When talking about Domain Driven Design, the thing we hear most often is that it’s about the software being guided by the domain, which is true, but I argue that it’s just one side of the coin and cannot stand alone.
The other less emphasized aspect of it is the one where you actually try to understand the problem that the domain is trying to solve, it’s where you push back, challenge the status quo, try to understand the domain/problem itself and model towards first principles.
Id like to share a thought by Michael Jackson (no, not that one) with you, and I urge you to step back and think about it for a second:
To deal with a significant problem, you have to analyze and structure it…
You might be thinking, well that’s what we do. We take a problem, analyze it, come up with an appropriate model, structure it and then implement it…
Well… Yes, but not really…
What Michael is talking about is that we should analyze and structure the problem itself first! — not the system that will solve it (this comes later).
I argue that just blindly following the domain rules presented to us by the domain experts (domain experts are usually not the experts anyway) will not yield the DDD benefits that we strive for, and most often than not, it will not result in a useful and optimal domain model.
In my previous post, I mentioned that users tend to think in terms of their legacy systems and this alone should be enough of a reason not to take everything domain experts tell us for granted.
But, what if there is no legacy system, you say? We are building a greenfield project and our customer only uses paper-based workflows and there is a lot of bureaucracy.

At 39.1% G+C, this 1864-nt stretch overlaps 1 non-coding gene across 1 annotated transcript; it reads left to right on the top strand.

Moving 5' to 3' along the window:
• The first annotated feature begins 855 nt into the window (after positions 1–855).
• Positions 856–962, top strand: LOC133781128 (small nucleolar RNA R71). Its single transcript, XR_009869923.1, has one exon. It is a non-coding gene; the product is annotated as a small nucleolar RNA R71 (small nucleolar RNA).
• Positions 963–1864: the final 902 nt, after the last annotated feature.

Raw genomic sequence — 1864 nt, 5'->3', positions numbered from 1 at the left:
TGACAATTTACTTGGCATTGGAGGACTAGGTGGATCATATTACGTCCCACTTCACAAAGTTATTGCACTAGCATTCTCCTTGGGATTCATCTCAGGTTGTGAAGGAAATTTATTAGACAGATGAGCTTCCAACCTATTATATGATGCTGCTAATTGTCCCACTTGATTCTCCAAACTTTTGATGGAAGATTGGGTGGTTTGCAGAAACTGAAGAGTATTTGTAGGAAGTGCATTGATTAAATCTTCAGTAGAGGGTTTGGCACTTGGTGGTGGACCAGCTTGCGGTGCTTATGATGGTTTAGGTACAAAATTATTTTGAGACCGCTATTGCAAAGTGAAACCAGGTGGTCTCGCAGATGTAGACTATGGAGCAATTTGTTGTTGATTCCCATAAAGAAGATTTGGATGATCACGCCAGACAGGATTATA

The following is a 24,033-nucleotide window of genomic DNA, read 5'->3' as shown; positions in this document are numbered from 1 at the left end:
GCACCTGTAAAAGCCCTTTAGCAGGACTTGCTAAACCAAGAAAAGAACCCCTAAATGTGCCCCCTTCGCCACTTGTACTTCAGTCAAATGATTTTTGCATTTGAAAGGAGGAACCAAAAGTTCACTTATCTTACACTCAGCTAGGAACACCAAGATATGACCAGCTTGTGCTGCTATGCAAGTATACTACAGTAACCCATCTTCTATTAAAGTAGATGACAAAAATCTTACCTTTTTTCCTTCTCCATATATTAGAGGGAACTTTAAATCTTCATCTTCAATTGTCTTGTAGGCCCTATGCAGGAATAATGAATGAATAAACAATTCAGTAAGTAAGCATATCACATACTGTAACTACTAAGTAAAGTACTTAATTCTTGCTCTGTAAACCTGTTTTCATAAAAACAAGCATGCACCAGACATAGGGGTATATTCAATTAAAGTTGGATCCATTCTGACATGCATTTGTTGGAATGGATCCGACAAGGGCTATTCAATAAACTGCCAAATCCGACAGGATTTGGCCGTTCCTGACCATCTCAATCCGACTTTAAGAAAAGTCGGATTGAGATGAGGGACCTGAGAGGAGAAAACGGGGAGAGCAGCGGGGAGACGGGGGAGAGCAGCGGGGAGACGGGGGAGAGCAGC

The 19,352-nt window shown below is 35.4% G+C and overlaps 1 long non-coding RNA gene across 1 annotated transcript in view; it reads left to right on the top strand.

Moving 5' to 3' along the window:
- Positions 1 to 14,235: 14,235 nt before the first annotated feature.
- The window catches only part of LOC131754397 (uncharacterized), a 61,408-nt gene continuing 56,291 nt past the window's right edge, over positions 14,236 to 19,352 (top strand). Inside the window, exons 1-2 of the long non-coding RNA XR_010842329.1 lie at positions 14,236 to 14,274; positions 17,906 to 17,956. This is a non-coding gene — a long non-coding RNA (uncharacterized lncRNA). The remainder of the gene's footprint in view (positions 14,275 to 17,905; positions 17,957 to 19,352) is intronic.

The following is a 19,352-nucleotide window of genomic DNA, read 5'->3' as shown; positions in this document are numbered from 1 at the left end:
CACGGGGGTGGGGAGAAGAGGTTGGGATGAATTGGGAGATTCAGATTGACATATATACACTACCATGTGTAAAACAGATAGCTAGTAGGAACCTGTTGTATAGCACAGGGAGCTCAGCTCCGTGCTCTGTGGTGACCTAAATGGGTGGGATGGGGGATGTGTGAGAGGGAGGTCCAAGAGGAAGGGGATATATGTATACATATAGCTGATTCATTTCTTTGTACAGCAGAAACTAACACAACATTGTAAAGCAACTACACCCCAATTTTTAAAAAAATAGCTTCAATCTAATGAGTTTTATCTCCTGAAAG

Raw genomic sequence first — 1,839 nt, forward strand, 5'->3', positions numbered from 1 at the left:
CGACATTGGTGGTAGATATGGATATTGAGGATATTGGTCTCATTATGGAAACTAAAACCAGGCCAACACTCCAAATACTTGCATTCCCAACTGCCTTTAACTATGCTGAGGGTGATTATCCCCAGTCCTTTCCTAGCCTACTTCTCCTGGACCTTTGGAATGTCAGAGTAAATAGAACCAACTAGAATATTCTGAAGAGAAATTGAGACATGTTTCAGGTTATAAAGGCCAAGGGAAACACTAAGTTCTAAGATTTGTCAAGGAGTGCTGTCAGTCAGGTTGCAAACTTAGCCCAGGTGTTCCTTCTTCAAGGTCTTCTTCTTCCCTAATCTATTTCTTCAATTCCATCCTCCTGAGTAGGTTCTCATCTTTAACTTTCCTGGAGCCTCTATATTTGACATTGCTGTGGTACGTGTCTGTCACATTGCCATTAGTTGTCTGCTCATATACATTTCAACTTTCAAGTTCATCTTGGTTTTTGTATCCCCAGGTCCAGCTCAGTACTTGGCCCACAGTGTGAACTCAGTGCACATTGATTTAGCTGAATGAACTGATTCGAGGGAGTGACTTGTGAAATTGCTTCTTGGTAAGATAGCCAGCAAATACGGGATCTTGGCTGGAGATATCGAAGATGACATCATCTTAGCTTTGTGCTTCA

“Paper-based workflows and bureaucracy”
What does that sound like? It sounds like a system to me.
You heard it right, paper and bureaucracy are legacy systems, and should be viewed as such.
Why is this a problem?
Well, just transferring concepts from another system (eg. paper-based to computer-based) might not produce optimal results because the concepts that worked in one system may not work so well in a different system. There may not be a mismatch, the concepts may map one to one between those systems but there might be differences or even redundancy.
This is where we should embrace the opportunity (especially if it’s a greenfield project) and try to remodel the process, at least in a tech way. This is where we should engage with the domain experts and try to really understand the problem the domain is solving, structure it and maybe come up with an alternative system which will solve the problem in a more optimal way.
Too many times we agree to small optimizations here and there because we don’t want or can’t push back enough. But still, we need to remember that a number of local optimizations rarely yields a global one and often, a more involved approach needs to be employed.
But don’t get me wrong, this still does not mean that you can pollute the domain with technical terms and implementation details from your code base. Source code is a means to an end and should just help you gain insight and identify emerging patterns and chances for improvement or automation.
In order to successfully practice domain driven design, developers can’t just be given requirements. They need to be actively involved in refining business processes and suggest changes to them. Period.
Don’t put them behind the walls of requirements, proxies, and corporate bureaucracy. Domain Driven Design is a powerful weapon and if you “handed it over” to your developers, you have to trust them to wield it.
With that being said, if your developers are not pushing back, something is going terribly wrong.
Code monkeys don’t DDD